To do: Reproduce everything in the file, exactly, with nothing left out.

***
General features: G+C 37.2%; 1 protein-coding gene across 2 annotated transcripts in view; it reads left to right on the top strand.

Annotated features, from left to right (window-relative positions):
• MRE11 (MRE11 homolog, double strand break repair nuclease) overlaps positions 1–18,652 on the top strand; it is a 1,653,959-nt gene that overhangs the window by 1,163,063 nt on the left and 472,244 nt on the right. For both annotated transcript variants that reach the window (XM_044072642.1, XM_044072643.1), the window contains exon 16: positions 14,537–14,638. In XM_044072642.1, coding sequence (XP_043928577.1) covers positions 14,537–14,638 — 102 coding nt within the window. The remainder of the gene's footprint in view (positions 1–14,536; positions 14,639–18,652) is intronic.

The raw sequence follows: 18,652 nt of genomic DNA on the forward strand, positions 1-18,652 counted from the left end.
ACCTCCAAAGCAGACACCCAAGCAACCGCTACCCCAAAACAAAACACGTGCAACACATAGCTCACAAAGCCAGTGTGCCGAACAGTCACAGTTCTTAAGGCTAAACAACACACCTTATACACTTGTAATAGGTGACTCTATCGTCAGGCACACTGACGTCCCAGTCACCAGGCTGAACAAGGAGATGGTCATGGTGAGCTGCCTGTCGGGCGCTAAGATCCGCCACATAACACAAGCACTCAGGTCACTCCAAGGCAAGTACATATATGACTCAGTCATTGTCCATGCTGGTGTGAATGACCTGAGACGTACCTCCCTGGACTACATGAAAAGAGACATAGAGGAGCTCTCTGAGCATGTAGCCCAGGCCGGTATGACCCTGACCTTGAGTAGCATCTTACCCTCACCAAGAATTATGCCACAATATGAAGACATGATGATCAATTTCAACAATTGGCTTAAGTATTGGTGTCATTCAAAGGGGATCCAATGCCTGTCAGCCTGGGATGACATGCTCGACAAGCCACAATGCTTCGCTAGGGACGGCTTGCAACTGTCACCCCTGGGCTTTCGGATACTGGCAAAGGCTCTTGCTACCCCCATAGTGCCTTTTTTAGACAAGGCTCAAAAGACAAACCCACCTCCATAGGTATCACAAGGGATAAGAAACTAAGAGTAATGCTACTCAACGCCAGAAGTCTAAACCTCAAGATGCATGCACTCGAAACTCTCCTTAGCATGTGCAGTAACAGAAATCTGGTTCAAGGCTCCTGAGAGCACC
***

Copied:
General features: G+C 37.2%; 1 protein-coding gene across 2 annotated transcripts in view; it reads left to right on the top strand.

Annotated features, from left to right (window-relative positions):
• MRE11 (MRE11 homolog, double strand break repair nuclease) overlaps positions 1–18,652 on the top strand; it is a 1,653,959-nt gene that overhangs the window by 1,163,063 nt on the left and 472,244 nt on the right. For both annotated transcript variants that reach the window (XM_044072642.1, XM_044072643.1), the window contains exon 16: positions 14,537–14,638. In XM_044072642.1, coding sequence (XP_043928577.1) covers positions 14,537–14,638 — 102 coding nt within the window. The remainder of the gene's footprint in view (positions 1–14,536; positions 14,639–18,652) is intronic.

The raw sequence follows: 18,652 nt of genomic DNA on the forward strand, positions 1-18,652 counted from the left end.
ACCTCCAAAGCAGACACCCAAGCAACCGCTACCCCAAAACAAAACACGTGCAACACATAGCTCACAAAGCCAGTGTGCCGAACAGTCACAGTTCTTAAGGCTAAACAACACACCTTATACACTTGTAATAGGTGACTCTATCGTCAGGCACACTGACGTCCCAGTCACCAGGCTGAACAAGGAGATGGTCATGGTGAGCTGCCTGTCGGGCGCTAAGATCCGCCACATAACACAAGCACTCAGGTCACTCCAAGGCAAGTACATATATGACTCAGTCATTGTCCATGCTGGTGTGAATGACCTGAGACGTACCTCCCTGGACTACATGAAAAGAGACATAGAGGAGCTCTCTGAGCATGTAGCCCAGGCCGGTATGACCCTGACCTTGAGTAGCATCTTACCCTCACCAAGAATTATGCCACAATATGAAGACATGATGATCAATTTCAACAATTGGCTTAAGTATTGGTGTCATTCAAAGGGGATCCAATGCCTGTCAGCCTGGGATGACATGCTCGACAAGCCACAATGCTTCGCTAGGGACGGCTTGCAACTGTCACCCCTGGGCTTTCGGATACTGGCAAAGGCTCTTGCTACCCCCATAGTGCCTTTTTTAGACAAGGCTCAAAAGACAAACCCACCTCCATAGGTATCACAAGGGATAAGAAACTAAGAGTAATGCTACTCAACGCCAGAAGTCTAAACCTCAAGATGCATGCACTCGAAACTCTCCTTAGCATGTGCAGTAACAGAAATCTGGTTCAAGGCTCCTGAGAGCACC